As luck would have it, the mare developed OCD, osteochondritis dessicans, a bone cyst that made her lame. Rather than subjecting her to dangerous surgery, Kohanov decided to let nature take its course, and so instead of medical treatment or riding, she began to experiment with just “hanging out” with her horse, accompanying her on long walks through the desert or just staying with her, emulating her, and doing not much of anything, day after day. Her unofficial study of equine ethology brought her into a deep resonance with horses, and she began to sense that she could be treated like a horse by other horses, exchanging sensory information as though she were a horse herself. This meditative process resulted in her own healing and recovery from trauma, and she ultimately transitioned from being a classical musician (violist) to an “equine assisted therapist.” This was a long road, with a lovely destination. Kohanov founded an organization called Epona Equestrian Services, a league of riding instructors and psychotherapists devoted to helping people heal and grow through trauma via interaction with horses.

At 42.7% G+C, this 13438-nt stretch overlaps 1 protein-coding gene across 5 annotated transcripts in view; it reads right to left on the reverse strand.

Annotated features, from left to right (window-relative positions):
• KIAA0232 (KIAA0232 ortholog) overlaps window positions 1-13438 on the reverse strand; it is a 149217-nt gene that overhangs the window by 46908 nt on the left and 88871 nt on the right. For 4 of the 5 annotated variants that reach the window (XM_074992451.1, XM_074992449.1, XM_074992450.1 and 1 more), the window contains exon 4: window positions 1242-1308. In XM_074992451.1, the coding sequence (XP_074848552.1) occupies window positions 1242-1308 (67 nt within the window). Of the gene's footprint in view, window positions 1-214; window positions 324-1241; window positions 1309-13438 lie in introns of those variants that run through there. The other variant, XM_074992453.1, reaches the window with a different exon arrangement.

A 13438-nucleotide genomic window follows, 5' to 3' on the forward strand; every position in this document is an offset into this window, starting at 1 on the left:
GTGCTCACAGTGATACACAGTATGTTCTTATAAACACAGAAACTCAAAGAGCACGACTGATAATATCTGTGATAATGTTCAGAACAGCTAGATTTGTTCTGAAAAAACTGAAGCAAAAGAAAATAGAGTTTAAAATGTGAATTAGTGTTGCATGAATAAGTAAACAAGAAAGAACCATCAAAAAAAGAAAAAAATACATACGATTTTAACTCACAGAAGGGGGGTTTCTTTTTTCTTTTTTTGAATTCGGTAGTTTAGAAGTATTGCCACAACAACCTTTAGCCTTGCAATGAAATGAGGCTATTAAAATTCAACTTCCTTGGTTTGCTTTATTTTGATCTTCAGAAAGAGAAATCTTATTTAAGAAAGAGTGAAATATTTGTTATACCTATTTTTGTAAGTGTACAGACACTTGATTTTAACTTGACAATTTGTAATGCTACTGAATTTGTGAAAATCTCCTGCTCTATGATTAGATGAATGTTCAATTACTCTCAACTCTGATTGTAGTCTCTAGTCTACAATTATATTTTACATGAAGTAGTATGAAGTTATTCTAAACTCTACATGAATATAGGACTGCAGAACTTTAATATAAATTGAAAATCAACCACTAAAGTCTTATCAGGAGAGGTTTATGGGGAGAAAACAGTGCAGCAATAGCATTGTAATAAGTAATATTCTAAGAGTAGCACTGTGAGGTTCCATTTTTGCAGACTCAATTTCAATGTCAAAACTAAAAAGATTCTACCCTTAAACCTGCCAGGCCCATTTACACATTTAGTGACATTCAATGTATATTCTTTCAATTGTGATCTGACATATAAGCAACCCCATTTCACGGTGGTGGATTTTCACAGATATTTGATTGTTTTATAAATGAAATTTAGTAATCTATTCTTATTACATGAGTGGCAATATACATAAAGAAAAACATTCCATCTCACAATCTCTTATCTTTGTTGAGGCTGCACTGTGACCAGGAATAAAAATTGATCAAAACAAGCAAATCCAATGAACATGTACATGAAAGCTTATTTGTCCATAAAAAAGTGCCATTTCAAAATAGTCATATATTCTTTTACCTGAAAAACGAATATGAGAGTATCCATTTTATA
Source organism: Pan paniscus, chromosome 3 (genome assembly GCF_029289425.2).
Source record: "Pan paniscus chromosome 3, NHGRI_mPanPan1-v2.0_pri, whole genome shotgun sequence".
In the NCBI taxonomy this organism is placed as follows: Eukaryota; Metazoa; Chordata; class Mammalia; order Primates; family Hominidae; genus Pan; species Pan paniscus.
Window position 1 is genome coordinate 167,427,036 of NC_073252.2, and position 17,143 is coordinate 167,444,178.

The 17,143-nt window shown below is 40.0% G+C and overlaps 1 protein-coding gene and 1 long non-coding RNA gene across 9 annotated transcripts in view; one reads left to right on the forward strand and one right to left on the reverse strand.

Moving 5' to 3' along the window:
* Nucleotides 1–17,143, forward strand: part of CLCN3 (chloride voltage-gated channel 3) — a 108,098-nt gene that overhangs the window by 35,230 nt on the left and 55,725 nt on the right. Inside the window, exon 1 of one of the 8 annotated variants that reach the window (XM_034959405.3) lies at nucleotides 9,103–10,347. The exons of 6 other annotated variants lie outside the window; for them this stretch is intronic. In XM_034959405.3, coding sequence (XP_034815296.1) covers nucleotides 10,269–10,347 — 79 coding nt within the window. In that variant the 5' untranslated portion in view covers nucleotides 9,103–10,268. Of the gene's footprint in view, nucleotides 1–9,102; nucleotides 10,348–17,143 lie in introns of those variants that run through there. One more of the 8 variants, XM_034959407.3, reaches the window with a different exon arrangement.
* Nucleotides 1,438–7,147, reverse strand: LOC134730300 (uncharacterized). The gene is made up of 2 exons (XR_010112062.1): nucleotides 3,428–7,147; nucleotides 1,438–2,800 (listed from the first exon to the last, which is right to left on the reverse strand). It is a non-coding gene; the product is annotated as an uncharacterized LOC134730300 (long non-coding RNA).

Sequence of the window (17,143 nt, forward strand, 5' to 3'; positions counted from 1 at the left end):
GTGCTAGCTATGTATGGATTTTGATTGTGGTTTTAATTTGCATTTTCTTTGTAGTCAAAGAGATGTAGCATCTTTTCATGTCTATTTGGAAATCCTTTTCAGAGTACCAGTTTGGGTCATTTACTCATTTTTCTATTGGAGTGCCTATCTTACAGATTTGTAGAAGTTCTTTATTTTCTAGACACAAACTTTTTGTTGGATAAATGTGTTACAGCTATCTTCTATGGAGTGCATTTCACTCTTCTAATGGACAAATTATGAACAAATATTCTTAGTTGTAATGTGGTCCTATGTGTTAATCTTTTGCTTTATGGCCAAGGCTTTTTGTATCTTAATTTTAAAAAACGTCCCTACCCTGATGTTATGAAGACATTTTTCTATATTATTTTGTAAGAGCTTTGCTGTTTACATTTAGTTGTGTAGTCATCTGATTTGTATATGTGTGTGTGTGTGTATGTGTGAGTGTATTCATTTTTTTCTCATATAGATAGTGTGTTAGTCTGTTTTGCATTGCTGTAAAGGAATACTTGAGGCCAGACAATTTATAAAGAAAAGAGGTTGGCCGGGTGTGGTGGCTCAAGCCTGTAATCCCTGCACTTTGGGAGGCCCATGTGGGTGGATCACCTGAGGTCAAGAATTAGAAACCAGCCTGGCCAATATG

So far, so good. If this were the whole story, and if the author simply told this tale and then recounted her experiences watching horse-horse and horse-human interactions, then I could recommend The Tao of Equus wholeheartedly. Kohanov writes clearly and with passion, the stories are compelling, and her overarching concept, that “horses are a lot more intelligent than we give them credit for, and I mean a lot more intelligent” resonates with my own experiences as a horsewoman and psychiatrist. I have maintained for years that horses can teach young women how to prevent date rape, because anyone who has every bossed around a 1200 pound horse could be similarly assertive with a man. Moreover, Kohanov helped me see that the deep connection between women and horses is more than assertiveness training. It can mean grounding oneself in the present moment, just as Zen Master Thich Nhat Hanh suggests, in order to achieve peace of mind.